Atheism vs. Theism
The most wanted thing in the world is happiness. We work so hard in order to create or maintain it, so much so that it’s counterproductive. Does practicing a religion create happiness? Why is lack of religion associated with condemnation while certain attitudes believe anyone not associated with them is inferior? Religion is ultimately blinding people to their own world. By saying one knows the “ultimate” truth stops the search in the first place. People become static, people stop caring, people start turning into machines.
Meramec student Michelle Mitev has been a practicing Christian for the past four years. She was raised without a guided faith. She was drawn towards Christianity because “they were actually living out what they believe in.” It has been shown that demonstrating acts of kindness on a regular basis improve mood (Health Alert). When asked how often she expresses acts of kindness and what her motivation to do so is, Mitev responds “regularly and because its common courtesy.”
Another Meramec student, Zoe Lefebvre, classifies herself as an atheist. To her that means she “doesn’t believe that humans are on this earth to serve a higher being, nor that a higher being exists or created this world for us.” As a personal friend of Zoe, I can vouch that she is a very kind hearted person and demonstrates acts of kindness on a consistent daily basis. She feels “the need to be kind, or maybe [I don’t] feel the need to be unkind.”
Some faiths can be detrimental to relationships. Some could even go as far to say certain churches may be promoting hate groups. For example, the Westboro Baptist Church firmly believes that if you deviate from any of their “accepted” norms that “God hates you” and “you are going to hell”( WBC). The Westboro Baptist Church literally preaches hatred; Psalm 5:5 reads, "The foolish shall not stand in thy sight: thou hatest all workers of iniquity" (Holy Bible). The WBC uses this sort of historical text as validation for their behavior. Nate Phelps, 51, was raised in this environment. Being taken (against his will assumingly) to hate rallies bearing signs that read “Thank God for Sept. 11” or “Repent or Parish.” When he turned 18 and had the legal right to his own free will, Phelps left his church and his family immediately. He has spoken since then, encouraging people not to hate this organization, but to feel sympathy for “at least the children stuck in that situation” (WBC). This brings forth the question, if being raised in this environment made him a compassionate, empathetic person, how can this very same group focus so strongly on hate?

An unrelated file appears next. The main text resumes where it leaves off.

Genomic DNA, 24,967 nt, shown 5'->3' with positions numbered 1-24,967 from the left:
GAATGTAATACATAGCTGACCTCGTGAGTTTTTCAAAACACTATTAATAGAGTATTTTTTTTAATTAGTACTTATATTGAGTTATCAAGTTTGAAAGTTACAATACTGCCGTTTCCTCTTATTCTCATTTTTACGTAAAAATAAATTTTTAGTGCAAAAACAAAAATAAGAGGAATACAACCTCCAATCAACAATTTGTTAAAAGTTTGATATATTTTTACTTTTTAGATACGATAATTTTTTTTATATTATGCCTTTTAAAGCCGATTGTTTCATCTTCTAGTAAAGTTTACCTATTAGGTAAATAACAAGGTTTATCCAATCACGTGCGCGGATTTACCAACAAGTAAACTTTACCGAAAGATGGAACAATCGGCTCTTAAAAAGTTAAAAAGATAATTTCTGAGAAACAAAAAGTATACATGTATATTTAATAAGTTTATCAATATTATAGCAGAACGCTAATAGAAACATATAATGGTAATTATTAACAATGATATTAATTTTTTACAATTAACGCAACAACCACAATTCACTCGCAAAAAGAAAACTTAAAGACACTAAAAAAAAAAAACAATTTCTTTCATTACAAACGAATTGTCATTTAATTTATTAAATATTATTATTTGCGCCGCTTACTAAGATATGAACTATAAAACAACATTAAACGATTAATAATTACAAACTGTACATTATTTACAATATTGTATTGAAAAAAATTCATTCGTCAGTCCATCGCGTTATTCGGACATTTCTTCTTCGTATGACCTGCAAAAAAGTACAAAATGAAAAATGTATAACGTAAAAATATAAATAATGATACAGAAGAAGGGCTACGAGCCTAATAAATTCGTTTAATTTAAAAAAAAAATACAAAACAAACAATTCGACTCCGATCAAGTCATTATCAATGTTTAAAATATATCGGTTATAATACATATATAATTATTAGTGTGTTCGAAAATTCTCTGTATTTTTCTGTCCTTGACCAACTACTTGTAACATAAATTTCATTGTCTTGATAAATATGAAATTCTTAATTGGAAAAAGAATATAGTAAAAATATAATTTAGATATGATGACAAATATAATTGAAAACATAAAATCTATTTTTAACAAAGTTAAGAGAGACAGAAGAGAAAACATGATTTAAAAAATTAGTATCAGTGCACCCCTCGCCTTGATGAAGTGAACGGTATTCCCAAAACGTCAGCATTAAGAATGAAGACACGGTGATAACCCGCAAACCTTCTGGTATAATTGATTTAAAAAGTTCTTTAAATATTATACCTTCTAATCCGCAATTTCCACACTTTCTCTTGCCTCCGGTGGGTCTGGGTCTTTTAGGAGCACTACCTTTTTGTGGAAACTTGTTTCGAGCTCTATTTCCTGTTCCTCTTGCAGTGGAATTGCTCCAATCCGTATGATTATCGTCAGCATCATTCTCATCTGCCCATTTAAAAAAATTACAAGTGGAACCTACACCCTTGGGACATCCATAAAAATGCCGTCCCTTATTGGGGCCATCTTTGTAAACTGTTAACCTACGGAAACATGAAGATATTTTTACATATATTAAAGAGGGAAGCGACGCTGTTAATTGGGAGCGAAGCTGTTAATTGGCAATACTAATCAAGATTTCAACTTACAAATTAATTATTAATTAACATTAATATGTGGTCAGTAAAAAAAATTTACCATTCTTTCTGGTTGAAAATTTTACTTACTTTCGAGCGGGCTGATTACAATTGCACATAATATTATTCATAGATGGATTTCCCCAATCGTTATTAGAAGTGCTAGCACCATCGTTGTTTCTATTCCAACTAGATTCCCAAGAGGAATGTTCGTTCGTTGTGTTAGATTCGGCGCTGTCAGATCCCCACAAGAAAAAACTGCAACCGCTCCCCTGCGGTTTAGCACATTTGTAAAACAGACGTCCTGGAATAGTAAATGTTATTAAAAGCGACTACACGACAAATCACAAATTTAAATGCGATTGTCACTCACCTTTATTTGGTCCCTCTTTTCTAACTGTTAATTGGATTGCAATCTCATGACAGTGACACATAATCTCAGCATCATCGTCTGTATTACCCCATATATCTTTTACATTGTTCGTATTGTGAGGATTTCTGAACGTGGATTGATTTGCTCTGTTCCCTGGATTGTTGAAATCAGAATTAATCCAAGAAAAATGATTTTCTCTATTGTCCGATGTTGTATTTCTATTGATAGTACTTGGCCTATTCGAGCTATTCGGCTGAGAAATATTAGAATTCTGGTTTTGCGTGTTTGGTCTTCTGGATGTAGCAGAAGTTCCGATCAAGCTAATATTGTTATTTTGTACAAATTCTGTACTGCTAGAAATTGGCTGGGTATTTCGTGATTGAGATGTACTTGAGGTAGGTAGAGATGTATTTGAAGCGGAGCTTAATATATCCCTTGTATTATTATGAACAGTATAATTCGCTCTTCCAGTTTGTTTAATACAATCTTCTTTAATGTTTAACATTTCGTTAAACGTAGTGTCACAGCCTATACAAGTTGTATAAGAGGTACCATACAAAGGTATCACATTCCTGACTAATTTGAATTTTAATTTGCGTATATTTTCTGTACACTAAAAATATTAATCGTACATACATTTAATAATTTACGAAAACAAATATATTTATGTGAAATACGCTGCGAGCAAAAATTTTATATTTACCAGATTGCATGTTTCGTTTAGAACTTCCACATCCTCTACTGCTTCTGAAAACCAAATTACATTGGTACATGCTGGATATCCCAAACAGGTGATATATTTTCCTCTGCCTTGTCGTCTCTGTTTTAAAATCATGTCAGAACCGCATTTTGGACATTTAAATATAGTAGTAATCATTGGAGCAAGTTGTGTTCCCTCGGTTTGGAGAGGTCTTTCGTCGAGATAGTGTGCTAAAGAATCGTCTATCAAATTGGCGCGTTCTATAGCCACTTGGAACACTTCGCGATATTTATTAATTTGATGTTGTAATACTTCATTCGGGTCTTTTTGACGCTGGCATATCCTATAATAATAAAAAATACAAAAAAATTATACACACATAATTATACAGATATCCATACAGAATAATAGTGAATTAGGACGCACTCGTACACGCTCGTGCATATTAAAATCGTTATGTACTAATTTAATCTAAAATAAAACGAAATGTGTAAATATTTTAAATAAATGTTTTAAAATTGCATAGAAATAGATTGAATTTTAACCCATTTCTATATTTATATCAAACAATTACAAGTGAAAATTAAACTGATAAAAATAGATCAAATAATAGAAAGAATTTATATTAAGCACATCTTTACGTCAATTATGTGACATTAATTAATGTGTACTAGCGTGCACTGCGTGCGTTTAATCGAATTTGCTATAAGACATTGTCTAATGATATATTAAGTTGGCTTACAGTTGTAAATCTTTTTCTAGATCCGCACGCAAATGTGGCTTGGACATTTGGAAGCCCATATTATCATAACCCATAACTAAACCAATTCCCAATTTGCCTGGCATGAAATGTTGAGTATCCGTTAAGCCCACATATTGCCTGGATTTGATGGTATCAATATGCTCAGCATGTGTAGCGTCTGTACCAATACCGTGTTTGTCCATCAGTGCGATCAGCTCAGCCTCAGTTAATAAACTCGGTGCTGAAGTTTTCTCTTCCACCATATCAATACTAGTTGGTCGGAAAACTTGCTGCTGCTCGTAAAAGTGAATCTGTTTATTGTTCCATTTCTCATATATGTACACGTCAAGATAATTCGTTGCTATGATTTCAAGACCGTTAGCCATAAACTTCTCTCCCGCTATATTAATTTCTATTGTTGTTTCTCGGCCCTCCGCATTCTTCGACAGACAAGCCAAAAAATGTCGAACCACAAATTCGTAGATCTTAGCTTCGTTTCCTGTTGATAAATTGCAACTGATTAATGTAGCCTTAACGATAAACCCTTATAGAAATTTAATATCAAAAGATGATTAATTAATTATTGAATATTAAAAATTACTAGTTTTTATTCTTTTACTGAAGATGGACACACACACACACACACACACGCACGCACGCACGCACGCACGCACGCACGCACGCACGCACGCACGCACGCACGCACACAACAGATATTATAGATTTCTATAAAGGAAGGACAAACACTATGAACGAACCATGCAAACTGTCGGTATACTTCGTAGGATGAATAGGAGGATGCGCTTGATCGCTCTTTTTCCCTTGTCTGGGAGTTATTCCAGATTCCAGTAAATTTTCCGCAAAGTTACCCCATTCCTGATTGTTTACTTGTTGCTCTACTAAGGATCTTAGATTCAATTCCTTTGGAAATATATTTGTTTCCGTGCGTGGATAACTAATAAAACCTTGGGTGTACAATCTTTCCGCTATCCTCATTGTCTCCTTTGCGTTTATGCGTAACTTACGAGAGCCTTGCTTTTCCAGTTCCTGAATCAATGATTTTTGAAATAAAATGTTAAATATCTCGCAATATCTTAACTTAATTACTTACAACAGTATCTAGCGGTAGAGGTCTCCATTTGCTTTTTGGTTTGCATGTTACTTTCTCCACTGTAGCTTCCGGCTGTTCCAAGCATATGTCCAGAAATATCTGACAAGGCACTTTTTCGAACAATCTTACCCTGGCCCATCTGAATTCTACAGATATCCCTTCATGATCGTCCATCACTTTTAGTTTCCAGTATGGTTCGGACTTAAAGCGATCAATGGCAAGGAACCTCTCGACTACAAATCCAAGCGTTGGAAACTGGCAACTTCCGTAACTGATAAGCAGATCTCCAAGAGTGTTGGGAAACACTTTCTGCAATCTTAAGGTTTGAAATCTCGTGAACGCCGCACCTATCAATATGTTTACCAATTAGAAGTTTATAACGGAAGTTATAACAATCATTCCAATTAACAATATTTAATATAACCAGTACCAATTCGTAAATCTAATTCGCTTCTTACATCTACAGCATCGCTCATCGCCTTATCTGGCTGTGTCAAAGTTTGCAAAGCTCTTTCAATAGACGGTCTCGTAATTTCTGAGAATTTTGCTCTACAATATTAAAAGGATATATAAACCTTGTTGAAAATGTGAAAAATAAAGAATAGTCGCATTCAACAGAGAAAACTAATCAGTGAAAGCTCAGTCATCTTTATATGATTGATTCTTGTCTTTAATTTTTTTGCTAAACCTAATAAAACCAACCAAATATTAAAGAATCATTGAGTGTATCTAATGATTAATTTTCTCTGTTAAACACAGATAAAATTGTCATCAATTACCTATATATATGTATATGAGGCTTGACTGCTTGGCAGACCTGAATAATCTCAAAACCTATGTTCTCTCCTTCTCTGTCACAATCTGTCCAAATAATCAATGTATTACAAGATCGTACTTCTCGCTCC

Very strict practicing Hasidic Jews lead a very rigid lifestyle as far as tolerance for other faiths. They can barely associate with those not practicing their same faith. Albert Einstein was brought up in Jewish heritage, yet he has very different beliefs than those of the Jewish community. He did not directly reject his Jewish heritage, more so, the Jewish faith rejected him. When asked about his personal belief in God, Einstein responded, “I am not an atheist…I am a determinist. I do not believe in free will. Jews believe in free will. They believe that man shapes his own life. I reject that doctrine. In that respect I am not a Jew” (Issacson).
The misconception that faith creates happiness has been around for some time. The documentary, Happy, shows the contrary. Most of the happiest people find joy from within themselves. They focus on the things in their life that they have, things they are grateful for. And while they may not have the best job, or a house with a real roof, they still manage to lead a fulfilling life.
When people hear the term “atheist” the most common reaction is disapproval, but do they really know what they are disapproving of?
Atheism is, to put it in simple terms, a belief in what is real. This isn’t to say that a God does not exist, but the extent of belief...
Cited: Happy. Dir. NAME OF DIRECTOR, DISTRIBUTOR, DATE, Documentary.
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